I almost put this book aside because I don’t usually read fiction about the occult or magic but I was ready for light entertainment and so I kept reading. Adeline’s deal means that she gets to live a long life as a ‘free’ woman, but no one remembers her. She can’t rent a hotel room or own any thing or have a normal relationship because she is always unknown. Everything is temporary. She can’t even say her own name. She is not really free at all because she sold her soul to ‘Luc’ for a freedom that is worthless. Luc visits Addie frequently to see if she is ready to give up her soul yet, but she is a stubborn girl. The more he tries to get her to give up, the more determined she becomes to go on. Three hundred years later, looking back, she acknowledges the things she has gained from her long life. Certain pieces of art work seem to give credence to Addie’s story. But she is tired.
In 2014 she finds a way to change the deal – at least temporarily. How does that happen? Read and find out. This was an inventive and entertaining piece of fiction, although the word ‘palimpsest’ cropped up a bit too often perhaps. Good job, V. E. Schwab.
The only complaint I have about Andy Weir’s new book Project Hail Mary is that I finished too quickly. But I had a big smile on my face most of the time. Weir’s book has upset some physicists and astronomers because they say Andy Weir doesn’t always get the science right. I am not a physicist or an astronomer, although I like to read articles about both areas so, for me, this book offered enough math to make it seem authentic, without getting too esoteric. The main character, Ryland Grace, is, after all, just an eighth grade science teacher and the math seems just about right for that level. Acceleration in different gravities, temperature ranges that support life, an alien culture that uses base 6 rather than base 10, spectrographic analysis and control screens that can offer up any missing information or do the math—all of these elements are intended for readers who are not physicists or even biologists.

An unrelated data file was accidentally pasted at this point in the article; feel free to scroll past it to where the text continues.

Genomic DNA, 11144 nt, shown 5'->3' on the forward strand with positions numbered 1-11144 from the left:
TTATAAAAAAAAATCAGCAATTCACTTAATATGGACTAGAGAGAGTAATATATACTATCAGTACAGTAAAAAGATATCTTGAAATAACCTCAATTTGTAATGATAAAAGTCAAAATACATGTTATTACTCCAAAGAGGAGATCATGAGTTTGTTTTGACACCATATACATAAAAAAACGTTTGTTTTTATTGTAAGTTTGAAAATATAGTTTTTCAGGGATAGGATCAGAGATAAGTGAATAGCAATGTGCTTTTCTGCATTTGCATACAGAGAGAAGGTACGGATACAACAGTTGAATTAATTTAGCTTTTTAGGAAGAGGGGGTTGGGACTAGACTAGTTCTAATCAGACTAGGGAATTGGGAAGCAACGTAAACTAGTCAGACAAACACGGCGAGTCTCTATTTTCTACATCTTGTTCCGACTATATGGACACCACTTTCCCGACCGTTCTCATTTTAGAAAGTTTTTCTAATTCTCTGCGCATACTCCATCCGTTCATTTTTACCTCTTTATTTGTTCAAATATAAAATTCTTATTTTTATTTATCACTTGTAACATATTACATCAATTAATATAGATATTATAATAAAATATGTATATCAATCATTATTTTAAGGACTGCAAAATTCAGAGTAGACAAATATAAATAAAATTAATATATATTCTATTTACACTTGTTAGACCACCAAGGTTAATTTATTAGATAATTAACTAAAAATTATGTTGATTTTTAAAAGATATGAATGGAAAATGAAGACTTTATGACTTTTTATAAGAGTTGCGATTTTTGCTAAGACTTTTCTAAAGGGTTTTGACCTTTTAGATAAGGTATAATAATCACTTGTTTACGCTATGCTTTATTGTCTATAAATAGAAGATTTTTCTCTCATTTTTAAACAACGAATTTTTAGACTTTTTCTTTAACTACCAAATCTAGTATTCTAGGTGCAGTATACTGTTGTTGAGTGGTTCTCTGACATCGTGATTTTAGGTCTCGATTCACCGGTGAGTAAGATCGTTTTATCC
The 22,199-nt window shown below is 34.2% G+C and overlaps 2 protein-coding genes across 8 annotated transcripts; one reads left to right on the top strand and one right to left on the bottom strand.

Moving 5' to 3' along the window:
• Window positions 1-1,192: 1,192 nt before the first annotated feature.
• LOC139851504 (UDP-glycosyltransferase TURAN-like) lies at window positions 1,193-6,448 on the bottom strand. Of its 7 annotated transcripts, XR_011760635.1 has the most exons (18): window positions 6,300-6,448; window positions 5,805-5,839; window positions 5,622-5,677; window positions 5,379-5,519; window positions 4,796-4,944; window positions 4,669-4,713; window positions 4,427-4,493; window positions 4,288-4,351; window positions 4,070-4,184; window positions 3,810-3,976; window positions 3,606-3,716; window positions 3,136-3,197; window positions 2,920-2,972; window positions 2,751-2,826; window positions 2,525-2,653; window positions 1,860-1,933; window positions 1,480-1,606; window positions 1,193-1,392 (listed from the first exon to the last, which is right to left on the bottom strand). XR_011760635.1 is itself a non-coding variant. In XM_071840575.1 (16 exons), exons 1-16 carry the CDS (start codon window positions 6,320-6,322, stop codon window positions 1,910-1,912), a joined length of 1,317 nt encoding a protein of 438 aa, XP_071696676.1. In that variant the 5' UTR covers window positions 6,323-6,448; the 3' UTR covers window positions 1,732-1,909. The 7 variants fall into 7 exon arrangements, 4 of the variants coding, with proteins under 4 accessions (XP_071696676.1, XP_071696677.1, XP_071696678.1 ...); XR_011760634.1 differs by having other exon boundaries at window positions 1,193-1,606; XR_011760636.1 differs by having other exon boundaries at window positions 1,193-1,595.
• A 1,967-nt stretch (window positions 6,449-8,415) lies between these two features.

I don’t usually read reviews before I write about books but The Washington Post kept dangling one in front of me so I finally opened it but I tried to just lightly skim it. Another thing the reviewer found annoying was the use of coma amnesia by the author as a device to prevent information overload. We learn everything in flashback mode. If our reluctant astronaut only remembers info as needed we learn about technicalities as he relearns them or remembers them. He wakes from his coma alone and has lost the team of true experts that were supposed to keep the mission on track. This device did not bother me, it seemed useful, but it might bother some readers.
Earth has a pressing problem. For some reason the sun’s energy is being diminished and it looks like the culprit is Venus. With a probe scientists are able to collect samples from the place where the ‘Petrovian’ line heads from the sun and hits the atmosphere of Venus. We learn that the true culprit is a tiny organism called an ‘Astrophage’ and that it goes to Venus to breed because it needs carbon dioxide to reproduce, which cannot be found in the sun. It then returns to the sun to collect more energy for a return trip. Each trip increases the Astrophage population. So, as if climate change were not enough, now our own sun will get so dim that we will starve to death.
When Grace (corny name or perfect?) finds himself alone in space he hears a Tap, Tap, Tap and finds he has a neighbor, an alien spaceship is nearby. He makes a leap of faith and allows his neighbor to connect the two ships with a tunnel. “Rocky” and Grace cannot share the same spaces or they will die. Rocky requires an atmosphere heavy on ammonia and he lives in extreme heat. Thank goodness for xenonite. Rocky’s planet is also being attacked by Astrophage, but Tau Ceti, the sun they are both visiting is infected with Astrophage and yet it is not losing energy. Why? Grace and Rocky find ingenious ways to figure it all out.
When my friend’s daughter was four she saw a movie over and over, as children love to do. The movie was called The Land Before Time. There was a character in the movie, Ducky, who would always say “yup, yup yup” or “nope, nope nope,” three times. It was so catchy and we all heard it so many times that summer that it has stayed with me all these years, although I never even watched the movie. Rocky and Grace also talk in threes after they learn enough of each other’s language. “Bad, bad, bad” they intone, or “good, good, good.” Rocky is a really lovable little alien engineer with a can-do attitude and a pretty even disposition. Does he make the book childish? I don’t know. That WaPo critic claims that the book is written like a movie script rather than a novel. Maybe. But Ducky prepared me well for a space engineer that looked like a turtle on top and a spider underneath, who had the lovable habit of saying things three times.